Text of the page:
In 2015 I was approached to design a library for a large, Jacobean farmhouse. The room designated for the library was about 6m square, and unusually high for a room of that period.
Initially I offered two suggestions, a simple version in a style I have used elsewhere (as in the first image) which uses low arches appropriate to the period.
I also offered a more complex version, composed of Jacobean elements: strapwork at the bottom, fluted columns above that and a frieze around the top, all executed in English oak.
It should be noted that the Jacobeans didn’t really have libraries – hardly anyone had enough books. Cathedrals held medieval libraries, and there’s the Old Library in St John’s College Cambridge, which is magnificent but over the top (I went and had a look), so this was not an exercise in historical accuracy but in making something that would be right for my clients and right for their house.
I was delighted when my customers wanted to go for the Jacobean version. Not because it cost more (though naturally it did) but because it promised to be so much more rewarding to make: it was a chance to do something very special.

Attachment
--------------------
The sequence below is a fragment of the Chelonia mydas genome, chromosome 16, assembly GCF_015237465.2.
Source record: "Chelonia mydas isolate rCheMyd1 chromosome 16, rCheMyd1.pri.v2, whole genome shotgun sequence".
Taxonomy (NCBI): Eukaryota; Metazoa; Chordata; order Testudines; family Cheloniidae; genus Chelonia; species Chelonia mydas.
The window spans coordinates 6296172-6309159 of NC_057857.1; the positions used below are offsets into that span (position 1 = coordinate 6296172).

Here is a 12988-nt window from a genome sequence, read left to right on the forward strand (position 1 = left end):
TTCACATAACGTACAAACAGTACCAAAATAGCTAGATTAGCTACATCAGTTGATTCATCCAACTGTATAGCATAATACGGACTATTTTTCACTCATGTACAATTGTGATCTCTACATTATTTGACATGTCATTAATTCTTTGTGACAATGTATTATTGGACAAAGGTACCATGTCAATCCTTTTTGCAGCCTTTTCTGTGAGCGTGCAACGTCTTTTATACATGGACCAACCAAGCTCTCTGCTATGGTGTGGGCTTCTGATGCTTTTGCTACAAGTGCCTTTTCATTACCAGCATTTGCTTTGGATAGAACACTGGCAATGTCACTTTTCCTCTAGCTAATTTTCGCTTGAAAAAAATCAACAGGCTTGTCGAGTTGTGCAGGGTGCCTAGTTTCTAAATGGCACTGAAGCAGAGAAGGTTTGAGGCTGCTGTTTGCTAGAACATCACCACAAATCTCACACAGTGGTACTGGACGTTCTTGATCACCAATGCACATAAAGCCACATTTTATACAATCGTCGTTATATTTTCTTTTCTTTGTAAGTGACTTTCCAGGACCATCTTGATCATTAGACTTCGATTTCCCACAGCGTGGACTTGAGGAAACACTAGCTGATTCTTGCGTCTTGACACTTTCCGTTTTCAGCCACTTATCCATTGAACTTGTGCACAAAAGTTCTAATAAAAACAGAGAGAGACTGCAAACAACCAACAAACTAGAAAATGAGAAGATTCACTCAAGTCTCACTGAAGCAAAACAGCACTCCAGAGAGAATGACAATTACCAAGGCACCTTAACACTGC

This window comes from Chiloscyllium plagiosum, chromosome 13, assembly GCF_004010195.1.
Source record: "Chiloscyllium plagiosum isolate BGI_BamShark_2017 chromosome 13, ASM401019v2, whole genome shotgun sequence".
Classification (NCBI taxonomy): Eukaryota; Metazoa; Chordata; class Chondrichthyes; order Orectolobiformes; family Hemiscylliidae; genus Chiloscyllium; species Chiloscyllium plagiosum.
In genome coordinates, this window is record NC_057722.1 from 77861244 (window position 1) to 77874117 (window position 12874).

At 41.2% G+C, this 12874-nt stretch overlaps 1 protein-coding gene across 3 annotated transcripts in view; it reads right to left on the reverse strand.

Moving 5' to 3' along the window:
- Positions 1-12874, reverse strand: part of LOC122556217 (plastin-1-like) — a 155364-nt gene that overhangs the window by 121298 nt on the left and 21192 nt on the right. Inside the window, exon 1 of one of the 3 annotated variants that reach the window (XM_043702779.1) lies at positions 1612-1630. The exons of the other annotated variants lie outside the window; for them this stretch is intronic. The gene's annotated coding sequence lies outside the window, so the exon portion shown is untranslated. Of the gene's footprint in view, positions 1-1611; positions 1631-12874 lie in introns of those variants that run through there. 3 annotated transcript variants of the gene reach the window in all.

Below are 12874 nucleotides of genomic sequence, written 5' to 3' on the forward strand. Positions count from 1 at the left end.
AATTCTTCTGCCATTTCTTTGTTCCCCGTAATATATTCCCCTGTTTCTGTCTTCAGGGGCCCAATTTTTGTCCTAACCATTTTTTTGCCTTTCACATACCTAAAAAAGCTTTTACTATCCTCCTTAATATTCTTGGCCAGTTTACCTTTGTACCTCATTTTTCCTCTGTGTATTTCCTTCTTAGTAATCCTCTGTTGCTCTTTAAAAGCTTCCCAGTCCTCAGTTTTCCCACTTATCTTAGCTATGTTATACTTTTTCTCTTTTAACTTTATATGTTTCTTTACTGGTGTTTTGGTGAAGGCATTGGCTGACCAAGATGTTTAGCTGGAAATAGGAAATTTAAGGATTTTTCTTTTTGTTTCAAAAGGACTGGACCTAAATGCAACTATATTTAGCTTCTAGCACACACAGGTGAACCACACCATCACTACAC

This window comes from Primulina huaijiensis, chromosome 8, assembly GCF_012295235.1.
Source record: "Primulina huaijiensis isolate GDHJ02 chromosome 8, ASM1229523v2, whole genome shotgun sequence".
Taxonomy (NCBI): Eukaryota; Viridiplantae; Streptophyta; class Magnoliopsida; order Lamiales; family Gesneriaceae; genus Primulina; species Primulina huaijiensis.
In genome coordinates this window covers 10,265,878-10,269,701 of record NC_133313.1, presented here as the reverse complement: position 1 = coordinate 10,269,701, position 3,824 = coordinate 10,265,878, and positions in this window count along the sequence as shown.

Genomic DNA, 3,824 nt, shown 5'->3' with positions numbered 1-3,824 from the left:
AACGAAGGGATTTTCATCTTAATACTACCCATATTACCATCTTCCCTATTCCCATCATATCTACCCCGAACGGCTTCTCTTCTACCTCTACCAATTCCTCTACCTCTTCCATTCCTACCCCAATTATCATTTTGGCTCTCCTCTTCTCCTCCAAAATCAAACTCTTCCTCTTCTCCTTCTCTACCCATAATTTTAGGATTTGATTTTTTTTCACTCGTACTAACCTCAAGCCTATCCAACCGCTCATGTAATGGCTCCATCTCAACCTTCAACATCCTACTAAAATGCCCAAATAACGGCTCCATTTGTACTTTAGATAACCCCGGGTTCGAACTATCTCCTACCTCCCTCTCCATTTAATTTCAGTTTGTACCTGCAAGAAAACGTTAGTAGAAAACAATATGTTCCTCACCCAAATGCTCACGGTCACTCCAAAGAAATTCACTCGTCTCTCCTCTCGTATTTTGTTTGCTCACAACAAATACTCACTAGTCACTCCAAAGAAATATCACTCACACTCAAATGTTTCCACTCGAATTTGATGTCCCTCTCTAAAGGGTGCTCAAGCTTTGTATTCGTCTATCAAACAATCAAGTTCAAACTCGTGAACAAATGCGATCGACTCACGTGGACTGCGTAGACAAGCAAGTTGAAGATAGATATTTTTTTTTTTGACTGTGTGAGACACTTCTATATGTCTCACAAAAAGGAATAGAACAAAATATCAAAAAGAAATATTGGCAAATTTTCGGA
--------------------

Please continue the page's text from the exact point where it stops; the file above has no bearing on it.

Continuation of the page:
So having agreed an approximate price, I then worked with the customers to produce the design they wanted.
Firstly, they wanted me to include a pelican (a symbol of sacrifice) and the symbol of St Joseph, which is a carpenter’s square and some lilies. My pleasure: here they are.
These are set into panels at the end of a run of bookcases, so that one sees them on entering the room.
Next they chose a frieze design base on oak branches. The subject of the frieze was their suggestion, I then produced a design. Finally they also accepted my suggestion of disguising a door as a bookcase.
Once it was all done I asked the customers for some feedback. Here it is:
‘From start to finish, Nick was a pleasure to work with – listening to what we wanted, coming up with sensible suggestions and in the end delivering a superb library which looks as though it’s been there for ages. Everything is wonderfully made and it’s transformed the room into a centrepiece for the whole house.’ (This feedback was given by the customer on the Houzz web site.)
This is all nice to hear, but not the least bit is ‘looks as though it’s been there for ages’. I aim to produce timeless designs, which look good now and, I hope, into the future, independent of fashion. It is also important to make work that fits comfortably into its environs. I occasionally make ‘statement’ pieces, but it is more usual for me to make work that complements and enhances its surroundings.
I enjoyed building this library very much. Would you like one?